July 18, 2014
Credit cards were first used in New York City to pay for dinner at restaurants. Every day, every hour you are bombarded with commercials on TV telling you to refinance your home or take out an equity loan to pay off your credit card debt. They are very convincing and the payment terms sound inviting.But the results can be devastating.
Every week I meet people who cannot sell their home for enough to pay off their loans because they owe more on their home than current market value. They took out an equity loan to pay off credit cards, buy a car, or make large improvements to their home. Then something happens in their life.
Sometimes they lose their job or their hours get cut back at work and they can no longer make the payments on both loans.
Sometimes they become ill and have large medical bills. The person who is ill may be unable to work. When these medical bills are added to their other bills, there isn’t enough money to pay them.
Sometimes they decide to divorce and go their separate ways. It’s expensive to support two households. The person living in the home may be unable to make the payments with only their income.
The end result is an unhappy one. Look in the newspaper on Fridays at the number of foreclosure properties that are listed there. It is staggering. At some point, all these homeowners were excited, happy buyers with big dreams for their homes. Now they are going to lose their homes.
They stay in their homes as long as possible, but then they are required to leave by their lender. Their credit is trashed and it will be quite awhile before they can own another home.
Sometimes the lender will work with the owner and take a short sale. This means the lender allows the homeowner to sell the home at market value even though the market value is less than the amount owed on the loan. The homeowner still loses their home, but it does not go into foreclosure.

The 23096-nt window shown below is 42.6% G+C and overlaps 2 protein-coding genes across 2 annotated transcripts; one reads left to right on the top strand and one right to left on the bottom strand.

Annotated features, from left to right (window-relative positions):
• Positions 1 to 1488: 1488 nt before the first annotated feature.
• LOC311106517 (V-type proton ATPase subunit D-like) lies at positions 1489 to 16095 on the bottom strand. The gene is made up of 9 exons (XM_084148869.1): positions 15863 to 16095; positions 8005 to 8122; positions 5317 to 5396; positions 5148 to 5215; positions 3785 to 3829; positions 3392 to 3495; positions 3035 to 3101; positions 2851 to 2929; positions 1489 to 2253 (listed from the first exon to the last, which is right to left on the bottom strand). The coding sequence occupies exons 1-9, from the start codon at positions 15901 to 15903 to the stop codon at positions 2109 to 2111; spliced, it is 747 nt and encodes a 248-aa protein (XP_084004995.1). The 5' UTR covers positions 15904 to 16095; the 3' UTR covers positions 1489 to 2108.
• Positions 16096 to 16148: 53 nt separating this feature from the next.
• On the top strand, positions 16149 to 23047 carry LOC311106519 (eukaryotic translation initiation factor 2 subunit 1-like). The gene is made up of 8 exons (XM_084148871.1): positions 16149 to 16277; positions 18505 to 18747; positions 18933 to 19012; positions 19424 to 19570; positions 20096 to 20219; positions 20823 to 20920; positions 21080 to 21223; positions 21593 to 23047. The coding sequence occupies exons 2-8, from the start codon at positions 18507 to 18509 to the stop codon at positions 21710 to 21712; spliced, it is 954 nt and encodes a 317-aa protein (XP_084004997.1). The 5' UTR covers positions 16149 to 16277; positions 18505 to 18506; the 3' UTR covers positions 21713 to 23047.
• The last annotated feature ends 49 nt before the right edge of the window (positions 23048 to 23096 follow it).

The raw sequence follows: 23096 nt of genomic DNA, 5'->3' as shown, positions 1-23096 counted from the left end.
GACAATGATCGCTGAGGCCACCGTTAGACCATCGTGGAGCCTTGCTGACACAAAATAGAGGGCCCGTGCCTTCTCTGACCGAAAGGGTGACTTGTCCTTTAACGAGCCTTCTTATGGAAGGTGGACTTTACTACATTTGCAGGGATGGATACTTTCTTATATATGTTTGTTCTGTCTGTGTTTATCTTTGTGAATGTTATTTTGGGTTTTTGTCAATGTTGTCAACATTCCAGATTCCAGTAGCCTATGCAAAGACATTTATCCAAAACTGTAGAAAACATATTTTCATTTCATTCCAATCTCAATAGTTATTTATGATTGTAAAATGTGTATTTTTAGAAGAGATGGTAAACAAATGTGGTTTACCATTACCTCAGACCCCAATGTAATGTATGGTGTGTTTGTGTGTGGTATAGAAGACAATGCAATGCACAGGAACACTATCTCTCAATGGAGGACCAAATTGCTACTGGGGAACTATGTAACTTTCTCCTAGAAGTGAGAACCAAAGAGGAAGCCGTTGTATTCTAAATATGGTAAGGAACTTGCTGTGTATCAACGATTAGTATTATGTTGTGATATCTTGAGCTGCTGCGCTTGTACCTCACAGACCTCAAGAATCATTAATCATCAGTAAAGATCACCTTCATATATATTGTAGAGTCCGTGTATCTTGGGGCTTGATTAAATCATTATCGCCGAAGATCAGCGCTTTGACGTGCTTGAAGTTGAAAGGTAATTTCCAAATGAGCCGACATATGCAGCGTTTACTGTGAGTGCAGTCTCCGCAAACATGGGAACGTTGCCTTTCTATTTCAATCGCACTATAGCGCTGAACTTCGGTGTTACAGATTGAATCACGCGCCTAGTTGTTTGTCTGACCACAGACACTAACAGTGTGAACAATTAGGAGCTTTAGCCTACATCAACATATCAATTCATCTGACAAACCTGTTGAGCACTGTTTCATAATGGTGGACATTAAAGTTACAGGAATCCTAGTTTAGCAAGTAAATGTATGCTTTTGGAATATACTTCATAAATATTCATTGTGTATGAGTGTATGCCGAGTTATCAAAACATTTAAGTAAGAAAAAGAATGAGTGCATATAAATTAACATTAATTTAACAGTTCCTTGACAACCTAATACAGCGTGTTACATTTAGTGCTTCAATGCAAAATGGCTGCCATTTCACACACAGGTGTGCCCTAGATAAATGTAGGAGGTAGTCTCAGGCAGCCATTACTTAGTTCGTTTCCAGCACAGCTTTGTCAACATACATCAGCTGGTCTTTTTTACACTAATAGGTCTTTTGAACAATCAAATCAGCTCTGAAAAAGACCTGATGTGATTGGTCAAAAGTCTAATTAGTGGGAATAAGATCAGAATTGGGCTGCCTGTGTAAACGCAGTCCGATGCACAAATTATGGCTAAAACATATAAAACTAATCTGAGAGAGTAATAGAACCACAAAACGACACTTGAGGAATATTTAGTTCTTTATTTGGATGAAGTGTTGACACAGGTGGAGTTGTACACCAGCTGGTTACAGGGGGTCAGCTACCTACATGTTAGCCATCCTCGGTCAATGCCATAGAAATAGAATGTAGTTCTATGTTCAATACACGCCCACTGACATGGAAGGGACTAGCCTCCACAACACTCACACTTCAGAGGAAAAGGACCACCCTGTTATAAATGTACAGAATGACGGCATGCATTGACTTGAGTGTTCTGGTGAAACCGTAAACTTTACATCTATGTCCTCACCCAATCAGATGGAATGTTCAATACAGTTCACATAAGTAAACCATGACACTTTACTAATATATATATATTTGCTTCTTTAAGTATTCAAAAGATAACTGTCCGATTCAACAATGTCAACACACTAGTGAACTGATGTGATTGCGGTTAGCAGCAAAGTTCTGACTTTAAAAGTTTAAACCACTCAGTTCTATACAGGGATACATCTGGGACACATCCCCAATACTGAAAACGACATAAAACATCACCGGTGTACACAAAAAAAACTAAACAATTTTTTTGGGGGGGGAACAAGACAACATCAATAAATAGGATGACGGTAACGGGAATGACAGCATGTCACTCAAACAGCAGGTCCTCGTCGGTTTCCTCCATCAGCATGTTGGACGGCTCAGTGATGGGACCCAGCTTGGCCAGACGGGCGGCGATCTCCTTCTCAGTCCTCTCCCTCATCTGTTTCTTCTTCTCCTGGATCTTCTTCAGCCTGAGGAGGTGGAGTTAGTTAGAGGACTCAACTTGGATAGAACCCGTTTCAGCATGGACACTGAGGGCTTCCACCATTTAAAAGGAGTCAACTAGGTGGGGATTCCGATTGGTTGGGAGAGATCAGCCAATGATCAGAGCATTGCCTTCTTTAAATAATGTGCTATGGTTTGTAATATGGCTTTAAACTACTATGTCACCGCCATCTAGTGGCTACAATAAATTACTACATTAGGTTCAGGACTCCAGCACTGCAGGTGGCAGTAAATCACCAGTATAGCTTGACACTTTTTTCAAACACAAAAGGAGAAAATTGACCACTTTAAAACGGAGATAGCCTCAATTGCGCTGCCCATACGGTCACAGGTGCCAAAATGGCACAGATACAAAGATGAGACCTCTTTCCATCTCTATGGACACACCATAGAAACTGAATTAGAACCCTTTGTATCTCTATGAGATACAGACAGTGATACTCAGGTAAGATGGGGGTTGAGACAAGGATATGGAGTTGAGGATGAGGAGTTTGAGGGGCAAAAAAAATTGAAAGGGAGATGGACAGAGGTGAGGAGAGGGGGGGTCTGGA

When a property goes into foreclosure, there is usually a sheriff’s sale on the property. Most of the time the bank holding the loan will purchase the property at the sheriff’s sale and eventually put it on the real estate market.
Many people believe the amount the bank paid for it at the sheriff’s sale or the amount the previous owner owed to the lender determines the price the lender will put on it. But actually, neither of these are a determining factor in pricing the property. The lender has it appraised and lists it at or near the appraised value.
Many of the foreclosure properties are purchased by local investors. They make improvements to the property and either rent them out or sell them. Usually when a homeowner is going through the process of the foreclosure, they are unable or unwilling to keep up the maintenance of their property.
The local investors make the necessary maintenance repairs and improve the exterior of the property. This in turn improves the neighborhood.
If you’re having trouble making your mortgage payments, contact your lender’s Loss Mitigation Department and see if they will allow you to do a short sale on your home instead of going through a foreclosure. The short sale is still a bump on your credit, but it isn’t anything like the hit your credit would take from a foreclosure.
Kathy Henne is a RE/MAX realtor, she can be reached at (937) 778-3961 or visit www.KathyHenneTeam.com for more information